yield, morgan stanley and goldman sachs, they are banks in name only, goldman is getting attention because of consumer troubles with the powerhouse and investment banking and trading. jack hough: regional banks? carleton: i would say pay attention to the space. jack hough: we are all paying attention. carleton: last time i said look at the kba, that is concentrated on the larger banks but this week, you have ken griffin, citadel, giving up 5% stake in western alliance, one of the banks that is caught up in this. you have people looking at oklahoma based bank first. the bank has 38% of its deposits uninsured, they look at sticky deposits, the bank trades well. cristiano amon four politics make me break out in a rash but some conservatives said the culture and focus at svp contributed to the problems, they used the w word, woke. what do you make of it? i will count the number of times you use the word woke in case people email about that.
andrew: silicon valley bank has the most woke credentials in the industry, it is accorded into look on valley which is the beating heart of woke america, has big emphasis on diversity, equity, and inclusion, which is with the woke route, habits borders women, the woke crowd likes that too, but whether or not that contributed is debatable. management miscues. jack hough: that is a four woke answer. do you agree or disagree with andrew? kristen: i'm with you that the board was not doing its job. where you lose me is to connect that to the fact that some of these board members are women and people of color. look at the last financial crisis, boards of company of lehman brothers, to say having a board of white men is no guarantee of anything. jack hough: we have to have a whole segment on this next time. i will bring the whiskey. you have some great investing ideas for next week. been tells us about a stock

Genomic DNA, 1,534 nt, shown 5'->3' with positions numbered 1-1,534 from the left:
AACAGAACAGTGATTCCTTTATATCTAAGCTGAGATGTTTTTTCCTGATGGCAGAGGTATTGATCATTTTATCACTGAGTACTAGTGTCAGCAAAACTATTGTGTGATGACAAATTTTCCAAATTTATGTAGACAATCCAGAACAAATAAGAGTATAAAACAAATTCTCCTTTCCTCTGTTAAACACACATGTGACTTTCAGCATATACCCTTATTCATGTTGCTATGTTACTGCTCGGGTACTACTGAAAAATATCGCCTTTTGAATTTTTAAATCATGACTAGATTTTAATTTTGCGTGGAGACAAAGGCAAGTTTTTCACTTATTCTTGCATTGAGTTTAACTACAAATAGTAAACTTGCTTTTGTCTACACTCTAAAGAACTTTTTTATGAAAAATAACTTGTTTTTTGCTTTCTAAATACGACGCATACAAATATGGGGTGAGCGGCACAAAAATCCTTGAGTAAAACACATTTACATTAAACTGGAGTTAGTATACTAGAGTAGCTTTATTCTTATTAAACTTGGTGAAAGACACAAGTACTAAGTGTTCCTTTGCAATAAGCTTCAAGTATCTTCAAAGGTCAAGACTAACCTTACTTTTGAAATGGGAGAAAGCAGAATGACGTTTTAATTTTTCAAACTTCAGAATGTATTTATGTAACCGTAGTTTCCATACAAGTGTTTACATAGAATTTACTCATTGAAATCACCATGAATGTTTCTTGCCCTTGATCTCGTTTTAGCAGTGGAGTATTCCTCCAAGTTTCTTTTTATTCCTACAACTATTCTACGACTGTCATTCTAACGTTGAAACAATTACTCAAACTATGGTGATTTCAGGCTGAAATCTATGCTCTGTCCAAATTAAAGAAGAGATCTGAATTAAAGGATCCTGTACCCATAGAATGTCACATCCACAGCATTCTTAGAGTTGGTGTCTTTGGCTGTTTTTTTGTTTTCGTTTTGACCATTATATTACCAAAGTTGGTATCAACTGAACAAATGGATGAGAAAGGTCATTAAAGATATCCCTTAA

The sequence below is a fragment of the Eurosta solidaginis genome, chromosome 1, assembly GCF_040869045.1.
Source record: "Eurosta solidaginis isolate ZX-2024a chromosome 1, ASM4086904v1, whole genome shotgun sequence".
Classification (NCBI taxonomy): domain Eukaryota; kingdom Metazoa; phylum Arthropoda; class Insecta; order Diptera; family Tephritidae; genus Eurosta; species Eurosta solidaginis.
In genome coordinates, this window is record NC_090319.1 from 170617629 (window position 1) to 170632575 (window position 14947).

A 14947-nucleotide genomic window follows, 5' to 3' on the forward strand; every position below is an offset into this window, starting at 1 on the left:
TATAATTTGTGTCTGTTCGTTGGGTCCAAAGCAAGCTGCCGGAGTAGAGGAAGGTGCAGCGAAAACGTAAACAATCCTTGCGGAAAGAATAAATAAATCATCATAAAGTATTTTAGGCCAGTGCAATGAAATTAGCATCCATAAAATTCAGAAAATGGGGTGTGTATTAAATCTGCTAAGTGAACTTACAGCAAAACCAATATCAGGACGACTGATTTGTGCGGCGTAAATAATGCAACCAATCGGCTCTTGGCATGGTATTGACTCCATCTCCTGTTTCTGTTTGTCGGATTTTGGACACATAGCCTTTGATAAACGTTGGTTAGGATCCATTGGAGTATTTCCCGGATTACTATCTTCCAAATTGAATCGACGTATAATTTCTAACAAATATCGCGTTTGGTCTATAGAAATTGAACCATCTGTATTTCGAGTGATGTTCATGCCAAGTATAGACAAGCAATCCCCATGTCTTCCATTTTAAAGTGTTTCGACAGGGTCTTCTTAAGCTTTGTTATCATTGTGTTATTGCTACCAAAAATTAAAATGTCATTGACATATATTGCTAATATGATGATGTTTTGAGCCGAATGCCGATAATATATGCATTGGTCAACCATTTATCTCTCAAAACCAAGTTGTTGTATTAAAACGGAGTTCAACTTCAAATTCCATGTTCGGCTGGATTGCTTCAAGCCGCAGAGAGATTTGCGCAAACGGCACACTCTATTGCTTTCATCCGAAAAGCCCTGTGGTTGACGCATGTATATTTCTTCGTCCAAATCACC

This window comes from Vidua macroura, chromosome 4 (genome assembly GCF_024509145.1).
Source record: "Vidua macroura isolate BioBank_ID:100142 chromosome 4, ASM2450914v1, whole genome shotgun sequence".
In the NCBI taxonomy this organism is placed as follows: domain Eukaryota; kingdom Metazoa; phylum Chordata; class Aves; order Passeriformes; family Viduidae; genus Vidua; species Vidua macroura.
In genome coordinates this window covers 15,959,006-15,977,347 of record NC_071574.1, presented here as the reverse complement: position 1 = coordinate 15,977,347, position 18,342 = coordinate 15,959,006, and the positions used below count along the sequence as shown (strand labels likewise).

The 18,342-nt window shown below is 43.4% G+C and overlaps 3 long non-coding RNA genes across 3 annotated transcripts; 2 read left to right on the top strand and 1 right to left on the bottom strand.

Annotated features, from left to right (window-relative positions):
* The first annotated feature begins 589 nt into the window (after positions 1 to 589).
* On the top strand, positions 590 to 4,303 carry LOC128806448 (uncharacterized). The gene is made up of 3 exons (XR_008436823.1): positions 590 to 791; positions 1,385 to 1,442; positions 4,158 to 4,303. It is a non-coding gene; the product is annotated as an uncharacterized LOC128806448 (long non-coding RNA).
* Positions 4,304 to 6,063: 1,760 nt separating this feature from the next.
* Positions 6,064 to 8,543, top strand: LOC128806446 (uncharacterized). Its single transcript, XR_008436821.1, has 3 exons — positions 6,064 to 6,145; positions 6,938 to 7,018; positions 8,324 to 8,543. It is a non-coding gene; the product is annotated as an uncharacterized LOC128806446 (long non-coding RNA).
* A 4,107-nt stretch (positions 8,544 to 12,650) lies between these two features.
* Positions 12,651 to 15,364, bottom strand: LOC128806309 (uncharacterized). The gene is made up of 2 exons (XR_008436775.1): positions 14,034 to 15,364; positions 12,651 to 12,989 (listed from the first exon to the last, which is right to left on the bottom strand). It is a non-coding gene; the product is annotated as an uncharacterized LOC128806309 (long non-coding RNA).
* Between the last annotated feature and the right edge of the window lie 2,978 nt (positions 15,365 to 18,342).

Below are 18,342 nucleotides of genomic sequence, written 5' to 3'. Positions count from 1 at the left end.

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beyond ordinary etfs. visit foxbusiness.com/"barron's roundtable". jack hough: you have a stock that is almost 3. why does this involve me selling girl scout cookies? what do you have? ben: nothing is ever really free but we are looking at r rivian stock. jack hough: i thought this was ago growth stock? ben: it has $12 billion in cash on the balance sheet, at least it did at the end of 2022, the same as this market.
you are getting the company for free under normal conditions but it is burning through cash the way my grandfather's cadillac ran through gas. it has negative margins, 68% margin per vehicle and plans to build 50,000 vehicles this year. this is going to money super fast. if it cut that cash burn and keep vehicles going -- jack hough: stuff it into the cars it has and sells it. ben: it could work for facebook. carleton: i need carbs. the parent of olive garden, it can whether a recession, it can protect its margins pretty well. i'm happy to have breadsticks. jack hough: the chairs had wheels, you could overeat pasta. how about you? okay to my pick comes from ge
healthcare, the company that spun out of ge at the beginning of the year. the stock has gained 26% and analysts say it is underpriced. investors want to see what the company can do. there's a lot of upside. jack hough: the most influential women in finance. kristen: the new ceo of meta has been relatively low-profile, one of the most powerful people. jack hough: thank you, check out this addition of "barron's roundtable" to one.com. let's offer us, see you next week on "barron's roundtable". - [announcer] this program is a paid advertisement from u.s. money reserve, a company not affiliated with u.s. government or the u.s. mint. philip n. diehl is the president and spokesperson for the company.